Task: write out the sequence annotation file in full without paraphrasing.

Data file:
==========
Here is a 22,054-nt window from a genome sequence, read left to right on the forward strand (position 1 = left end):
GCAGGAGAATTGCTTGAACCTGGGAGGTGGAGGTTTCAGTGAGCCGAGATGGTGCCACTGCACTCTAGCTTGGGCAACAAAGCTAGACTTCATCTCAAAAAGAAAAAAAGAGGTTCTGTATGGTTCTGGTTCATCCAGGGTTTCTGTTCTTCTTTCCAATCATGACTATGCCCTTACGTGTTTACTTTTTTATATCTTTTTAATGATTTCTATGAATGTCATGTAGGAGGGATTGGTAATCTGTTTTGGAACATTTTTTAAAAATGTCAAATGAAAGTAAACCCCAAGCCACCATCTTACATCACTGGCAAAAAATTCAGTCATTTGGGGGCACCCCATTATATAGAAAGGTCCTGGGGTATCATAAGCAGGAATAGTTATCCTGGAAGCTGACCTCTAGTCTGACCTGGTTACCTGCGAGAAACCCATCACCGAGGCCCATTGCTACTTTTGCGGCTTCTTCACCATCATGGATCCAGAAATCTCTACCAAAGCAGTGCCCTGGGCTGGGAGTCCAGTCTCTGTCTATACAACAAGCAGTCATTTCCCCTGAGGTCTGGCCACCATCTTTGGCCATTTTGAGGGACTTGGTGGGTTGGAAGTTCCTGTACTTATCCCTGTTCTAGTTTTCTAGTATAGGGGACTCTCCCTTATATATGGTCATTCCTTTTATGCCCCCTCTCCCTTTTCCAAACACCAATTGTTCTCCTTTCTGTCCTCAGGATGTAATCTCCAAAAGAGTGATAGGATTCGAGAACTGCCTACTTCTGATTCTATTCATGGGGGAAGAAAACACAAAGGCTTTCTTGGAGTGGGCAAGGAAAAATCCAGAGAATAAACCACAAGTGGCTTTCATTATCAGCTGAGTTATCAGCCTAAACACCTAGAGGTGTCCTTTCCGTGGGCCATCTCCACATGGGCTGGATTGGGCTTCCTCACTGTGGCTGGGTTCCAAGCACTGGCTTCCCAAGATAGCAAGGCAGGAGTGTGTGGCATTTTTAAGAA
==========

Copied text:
Here is a 22,054-nt window from a genome sequence, read left to right on the forward strand (position 1 = left end):
GCAGGAGAATTGCTTGAACCTGGGAGGTGGAGGTTTCAGTGAGCCGAGATGGTGCCACTGCACTCTAGCTTGGGCAACAAAGCTAGACTTCATCTCAAAAAGAAAAAAAGAGGTTCTGTATGGTTCTGGTTCATCCAGGGTTTCTGTTCTTCTTTCCAATCATGACTATGCCCTTACGTGTTTACTTTTTTATATCTTTTTAATGATTTCTATGAATGTCATGTAGGAGGGATTGGTAATCTGTTTTGGAACATTTTTTAAAAATGTCAAATGAAAGTAAACCCCAAGCCACCATCTTACATCACTGGCAAAAAATTCAGTCATTTGGGGGCACCCCATTATATAGAAAGGTCCTGGGGTATCATAAGCAGGAATAGTTATCCTGGAAGCTGACCTCTAGTCTGACCTGGTTACCTGCGAGAAACCCATCACCGAGGCCCATTGCTACTTTTGCGGCTTCTTCACCATCATGGATCCAGAAATCTCTACCAAAGCAGTGCCCTGGGCTGGGAGTCCAGTCTCTGTCTATACAACAAGCAGTCATTTCCCCTGAGGTCTGGCCACCATCTTTGGCCATTTTGAGGGACTTGGTGGGTTGGAAGTTCCTGTACTTATCCCTGTTCTAGTTTTCTAGTATAGGGGACTCTCCCTTATATATGGTCATTCCTTTTATGCCCCCTCTCCCTTTTCCAAACACCAATTGTTCTCCTTTCTGTCCTCAGGATGTAATCTCCAAAAGAGTGATAGGATTCGAGAACTGCCTACTTCTGATTCTATTCATGGGGGAAGAAAACACAAAGGCTTTCTTGGAGTGGGCAAGGAAAAATCCAGAGAATAAACCACAAGTGGCTTTCATTATCAGCTGAGTTATCAGCCTAAACACCTAGAGGTGTCCTTTCCGTGGGCCATCTCCACATGGGCTGGATTGGGCTTCCTCACTGTGGCTGGGTTCCAAGCACTGGCTTCCCAAGATAGCAAGGCAGGAGTGTGTGGCATTTTTAAGAA